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I have a very similar setup to you, and I must say, I agree with about 99% of your assesment. I have an 05 street legal 525 with an offraod and sumo setup. I have an 02 yz 250 that is primarily my harescramble scoot. Where we differ is I'm riding/racing gnarly, rooty, eastern style trails , also, I'm assuming your bigger/in better shape than me. I'm a small guy and I'm struggling with my yz toward the end of a race wearing me down even with a gnarly pipe fww revalved susp etc. My exc never seems to wear me out cause you can get "lazy" with it when you get tired and click it up a gear or three.
I can relate to this write up. I used to own a KTM525 (got stolen) and for the last year and a half have been riding the YZ250 and having ridden both it would be nice to be like the OP and actually own both. Honestly I'm much happier on the YZ with the lighter weight and mechanical simplicity and it seems like the Japanese ergos work better for my size (5-8, 155), the KTM always felt large and a bit awkward handling wise. To me it seems like a full twist of the throttle is about the same on both , which is usually way more than needed for the riding I do (woods, trails). The only real advantage the KTM525 had was on long hillclimbs (almost too easy really), now I'm back to screaming up the hills at 8000 rpms but hey, that's part of the old school fun of the two stroke isn't it.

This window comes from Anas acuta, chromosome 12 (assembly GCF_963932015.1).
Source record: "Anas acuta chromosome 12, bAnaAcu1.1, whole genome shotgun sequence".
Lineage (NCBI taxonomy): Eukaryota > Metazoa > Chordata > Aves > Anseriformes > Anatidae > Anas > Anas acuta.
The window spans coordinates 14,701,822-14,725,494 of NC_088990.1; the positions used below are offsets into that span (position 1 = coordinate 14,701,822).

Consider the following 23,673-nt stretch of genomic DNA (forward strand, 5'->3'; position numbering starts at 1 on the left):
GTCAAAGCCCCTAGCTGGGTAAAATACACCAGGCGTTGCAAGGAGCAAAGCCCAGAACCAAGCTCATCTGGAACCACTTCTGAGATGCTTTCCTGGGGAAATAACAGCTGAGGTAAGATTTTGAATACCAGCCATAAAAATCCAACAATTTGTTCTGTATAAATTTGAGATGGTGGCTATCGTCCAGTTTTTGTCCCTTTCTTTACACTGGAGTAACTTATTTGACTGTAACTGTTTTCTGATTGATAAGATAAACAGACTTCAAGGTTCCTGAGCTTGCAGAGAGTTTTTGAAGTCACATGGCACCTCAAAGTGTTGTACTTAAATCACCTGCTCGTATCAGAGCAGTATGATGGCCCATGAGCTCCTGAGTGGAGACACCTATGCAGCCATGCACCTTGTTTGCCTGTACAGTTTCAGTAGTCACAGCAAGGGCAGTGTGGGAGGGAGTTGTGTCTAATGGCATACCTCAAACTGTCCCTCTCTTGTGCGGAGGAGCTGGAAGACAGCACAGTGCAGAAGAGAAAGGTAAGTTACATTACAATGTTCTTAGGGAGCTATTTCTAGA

Yeah, agreed, I think what we're all saying, kind of the same thing, is the KTM is easier to be lazy on and conserve energy,

but if you decide to really hustle the bikes around by doing lots of

countersteering/scrubbing/sliding/stopping/starting/pushing on both bikes, then the YZ is easier/less tiring.

I notice that sometimes I'm more tired on the YZ but it's only when I'm going significantly faster than on the KTM.